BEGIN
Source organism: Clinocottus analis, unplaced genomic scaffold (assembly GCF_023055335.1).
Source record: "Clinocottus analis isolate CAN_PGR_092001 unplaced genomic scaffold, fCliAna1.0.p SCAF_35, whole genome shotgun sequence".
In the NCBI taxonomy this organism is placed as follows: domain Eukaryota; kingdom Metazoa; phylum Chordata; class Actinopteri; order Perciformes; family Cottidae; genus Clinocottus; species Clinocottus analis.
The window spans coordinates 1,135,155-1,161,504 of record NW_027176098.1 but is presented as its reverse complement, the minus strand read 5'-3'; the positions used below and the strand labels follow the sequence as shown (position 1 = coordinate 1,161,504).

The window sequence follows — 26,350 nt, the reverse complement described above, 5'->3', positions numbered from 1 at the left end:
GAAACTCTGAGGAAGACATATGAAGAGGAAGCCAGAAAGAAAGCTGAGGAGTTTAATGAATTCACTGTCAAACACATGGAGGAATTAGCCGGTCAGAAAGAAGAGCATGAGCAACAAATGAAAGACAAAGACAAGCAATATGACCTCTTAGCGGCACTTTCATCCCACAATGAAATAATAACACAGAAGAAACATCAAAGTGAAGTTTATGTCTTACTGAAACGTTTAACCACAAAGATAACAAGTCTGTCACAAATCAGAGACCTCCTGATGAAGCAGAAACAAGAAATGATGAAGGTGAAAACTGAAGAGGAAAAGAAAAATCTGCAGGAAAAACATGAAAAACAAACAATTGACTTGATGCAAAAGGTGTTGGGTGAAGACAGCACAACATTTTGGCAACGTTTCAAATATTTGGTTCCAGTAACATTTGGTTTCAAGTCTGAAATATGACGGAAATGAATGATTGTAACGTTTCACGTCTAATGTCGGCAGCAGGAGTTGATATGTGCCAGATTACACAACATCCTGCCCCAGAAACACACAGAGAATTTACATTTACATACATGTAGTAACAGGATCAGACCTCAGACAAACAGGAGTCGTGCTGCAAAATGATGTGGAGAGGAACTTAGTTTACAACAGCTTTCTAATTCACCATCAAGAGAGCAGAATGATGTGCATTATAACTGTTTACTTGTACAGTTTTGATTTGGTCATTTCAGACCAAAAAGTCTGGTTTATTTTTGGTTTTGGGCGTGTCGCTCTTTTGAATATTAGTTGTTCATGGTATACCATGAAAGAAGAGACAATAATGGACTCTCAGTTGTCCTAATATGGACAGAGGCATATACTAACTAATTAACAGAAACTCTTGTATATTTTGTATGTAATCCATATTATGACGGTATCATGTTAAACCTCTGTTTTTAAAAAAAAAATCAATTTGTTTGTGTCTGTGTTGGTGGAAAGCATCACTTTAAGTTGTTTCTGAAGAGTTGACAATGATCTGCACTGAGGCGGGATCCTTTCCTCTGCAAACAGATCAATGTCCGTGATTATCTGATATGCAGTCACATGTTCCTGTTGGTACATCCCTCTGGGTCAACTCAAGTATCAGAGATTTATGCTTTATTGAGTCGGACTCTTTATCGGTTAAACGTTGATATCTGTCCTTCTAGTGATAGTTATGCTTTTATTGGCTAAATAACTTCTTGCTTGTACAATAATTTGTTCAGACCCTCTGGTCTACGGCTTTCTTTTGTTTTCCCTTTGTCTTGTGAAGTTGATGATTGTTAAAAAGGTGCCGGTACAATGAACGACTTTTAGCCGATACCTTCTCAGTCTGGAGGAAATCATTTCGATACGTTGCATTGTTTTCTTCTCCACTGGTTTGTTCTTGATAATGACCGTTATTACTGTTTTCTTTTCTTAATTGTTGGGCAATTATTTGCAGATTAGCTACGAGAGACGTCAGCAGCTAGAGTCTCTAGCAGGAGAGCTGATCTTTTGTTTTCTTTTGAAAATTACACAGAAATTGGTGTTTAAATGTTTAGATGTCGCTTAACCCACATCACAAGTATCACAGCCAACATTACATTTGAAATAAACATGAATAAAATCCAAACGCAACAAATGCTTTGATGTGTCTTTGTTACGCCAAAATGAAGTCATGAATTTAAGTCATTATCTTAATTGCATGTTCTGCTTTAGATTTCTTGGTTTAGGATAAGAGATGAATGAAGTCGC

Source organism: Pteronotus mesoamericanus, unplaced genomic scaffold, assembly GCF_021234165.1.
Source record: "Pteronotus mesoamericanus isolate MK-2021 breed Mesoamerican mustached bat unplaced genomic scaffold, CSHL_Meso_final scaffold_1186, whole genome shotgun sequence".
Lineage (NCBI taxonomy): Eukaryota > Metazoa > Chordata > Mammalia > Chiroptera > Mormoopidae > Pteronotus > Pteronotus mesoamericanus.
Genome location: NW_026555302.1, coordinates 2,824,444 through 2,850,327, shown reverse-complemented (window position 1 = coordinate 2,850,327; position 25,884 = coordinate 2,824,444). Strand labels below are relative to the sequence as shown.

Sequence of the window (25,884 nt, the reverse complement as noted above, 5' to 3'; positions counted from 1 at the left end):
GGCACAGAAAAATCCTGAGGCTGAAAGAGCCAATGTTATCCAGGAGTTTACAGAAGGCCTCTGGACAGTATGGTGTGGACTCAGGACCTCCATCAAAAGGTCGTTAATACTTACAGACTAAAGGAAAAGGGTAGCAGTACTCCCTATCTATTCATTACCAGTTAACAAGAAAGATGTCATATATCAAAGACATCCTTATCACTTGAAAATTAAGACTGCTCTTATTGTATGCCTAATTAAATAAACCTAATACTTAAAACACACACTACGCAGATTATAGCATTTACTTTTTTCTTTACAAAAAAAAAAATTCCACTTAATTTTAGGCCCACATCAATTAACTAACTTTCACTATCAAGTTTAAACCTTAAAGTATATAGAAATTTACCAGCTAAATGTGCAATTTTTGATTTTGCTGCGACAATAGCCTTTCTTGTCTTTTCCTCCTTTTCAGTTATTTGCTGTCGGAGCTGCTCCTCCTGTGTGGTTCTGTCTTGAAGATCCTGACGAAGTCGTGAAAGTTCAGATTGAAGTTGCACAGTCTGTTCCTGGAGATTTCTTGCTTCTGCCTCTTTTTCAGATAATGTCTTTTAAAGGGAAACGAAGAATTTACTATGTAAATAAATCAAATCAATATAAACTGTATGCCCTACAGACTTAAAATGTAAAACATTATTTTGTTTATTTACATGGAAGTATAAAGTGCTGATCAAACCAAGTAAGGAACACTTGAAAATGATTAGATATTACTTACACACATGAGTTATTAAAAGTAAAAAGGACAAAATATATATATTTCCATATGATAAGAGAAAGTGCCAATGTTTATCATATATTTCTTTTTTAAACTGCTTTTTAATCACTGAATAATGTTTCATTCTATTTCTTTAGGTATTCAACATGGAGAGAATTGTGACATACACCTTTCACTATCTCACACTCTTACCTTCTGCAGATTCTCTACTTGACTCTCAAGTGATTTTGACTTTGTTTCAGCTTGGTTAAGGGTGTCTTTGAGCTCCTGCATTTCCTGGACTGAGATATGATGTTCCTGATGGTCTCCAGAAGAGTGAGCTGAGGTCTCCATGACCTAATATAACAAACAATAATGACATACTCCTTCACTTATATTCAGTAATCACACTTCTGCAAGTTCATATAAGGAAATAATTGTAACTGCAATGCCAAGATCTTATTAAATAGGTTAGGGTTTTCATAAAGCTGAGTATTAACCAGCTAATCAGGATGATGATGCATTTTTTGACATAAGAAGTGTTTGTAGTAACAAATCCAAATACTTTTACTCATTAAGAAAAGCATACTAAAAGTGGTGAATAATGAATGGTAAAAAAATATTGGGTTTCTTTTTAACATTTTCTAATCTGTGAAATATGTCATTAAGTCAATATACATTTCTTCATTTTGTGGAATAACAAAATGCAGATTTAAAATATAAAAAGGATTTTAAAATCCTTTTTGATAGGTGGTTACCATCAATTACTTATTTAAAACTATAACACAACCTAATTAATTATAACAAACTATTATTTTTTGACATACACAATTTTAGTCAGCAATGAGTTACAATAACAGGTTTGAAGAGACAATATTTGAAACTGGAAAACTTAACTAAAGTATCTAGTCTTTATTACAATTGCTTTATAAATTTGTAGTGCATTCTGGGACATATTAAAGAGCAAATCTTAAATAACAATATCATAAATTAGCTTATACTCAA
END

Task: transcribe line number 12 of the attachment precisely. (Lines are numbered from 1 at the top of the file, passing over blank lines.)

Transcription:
GGCACAGAAAAATCCTGAGGCTGAAAGAGCCAATGTTATCCAGGAGTTTACAGAAGGCCTCTGGACAGTATGGTGTGGACTCAGGACCTCCATCAAAAGGTCGTTAATACTTACAGACTAAAGGAAAAGGGTAGCAGTACTCCCTATCTATTCATTACCAGTTAACAAGAAAGATGTCATATATCAAAGACATCCTTATCACTTGAAAATTAAGACTGCTCTTATTGTATGCCTAATTAAATAAACCTAATACTTAAAACACACACTACGCAGATTATAGCATTTACTTTTTTCTTTACAAAAAAAAAAATTCCACTTAATTTTAGGCCCACATCAATTAACTAACTTTCACTATCAAGTTTAAACCTTAAAGTATATAGAAATTTACCAGCTAAATGTGCAATTTTTGATTTTGCTGCGACAATAGCCTTTCTTGTCTTTTCCTCCTTTTCAGTTATTTGCTGTCGGAGCTGCTCCTCCTGTGTGGTTCTGTCTTGAAGATCCTGACGAAGTCGTGAAAGTTCAGATTGAAGTTGCACAGTCTGTTCCTGGAGATTTCTTGCTTCTGCCTCTTTTTCAGATAATGTCTTTTAAAGGGAAACGAAGAATTTACTATGTAAATAAATCAAATCAATATAAACTGTATGCCCTACAGACTTAAAATGTAAAACATTATTTTGTTTATTTACATGGAAGTATAAAGTGCTGATCAAACCAAGTAAGGAACACTTGAAAATGATTAGATATTACTTACACACATGAGTTATTAAAAGTAAAAAGGACAAAATATATATATTTCCATATGATAAGAGAAAGTGCCAATGTTTATCATATATTTCTTTTTTAAACTGCTTTTTAATCACTGAATAATGTTTCATTCTATTTCTTTAGGTATTCAACATGGAGAGAATTGTGACATACACCTTTCACTATCTCACACTCTTACCTTCTGCAGATTCTCTACTTGACTCTCAAGTGATTTTGACTTTGTTTCAGCTTGGTTAAGGGTGTCTTTGAGCTCCTGCATTTCCTGGACTGAGATATGATGTTCCTGATGGTCTCCAGAAGAGTGAGCTGAGGTCTCCATGACCTAATATAACAAACAATAATGACATACTCCTTCACTTATATTCAGTAATCACACTTCTGCAAGTTCATATAAGGAAATAATTGTAACTGCAATGCCAAGATCTTATTAAATAGGTTAGGGTTTTCATAAAGCTGAGTATTAACCAGCTAATCAGGATGATGATGCATTTTTTGACATAAGAAGTGTTTGTAGTAACAAATCCAAATACTTTTACTCATTAAGAAAAGCATACTAAAAGTGGTGAATAATGAATGGTAAAAAAATATTGGGTTTCTTTTTAACATTTTCTAATCTGTGAAATATGTCATTAAGTCAATATACATTTCTTCATTTTGTGGAATAACAAAATGCAGATTTAAAATATAAAAAGGATTTTAAAATCCTTTTTGATAGGTGGTTACCATCAATTACTTATTTAAAACTATAACACAACCTAATTAATTATAACAAACTATTATTTTTTGACATACACAATTTTAGTCAGCAATGAGTTACAATAACAGGTTTGAAGAGACAATATTTGAAACTGGAAAACTTAACTAAAGTATCTAGTCTTTATTACAATTGCTTTATAAATTTGTAGTGCATTCTGGGACATATTAAAGAGCAAATCTTAAATAACAATATCATAAATTAGCTTATACTCAA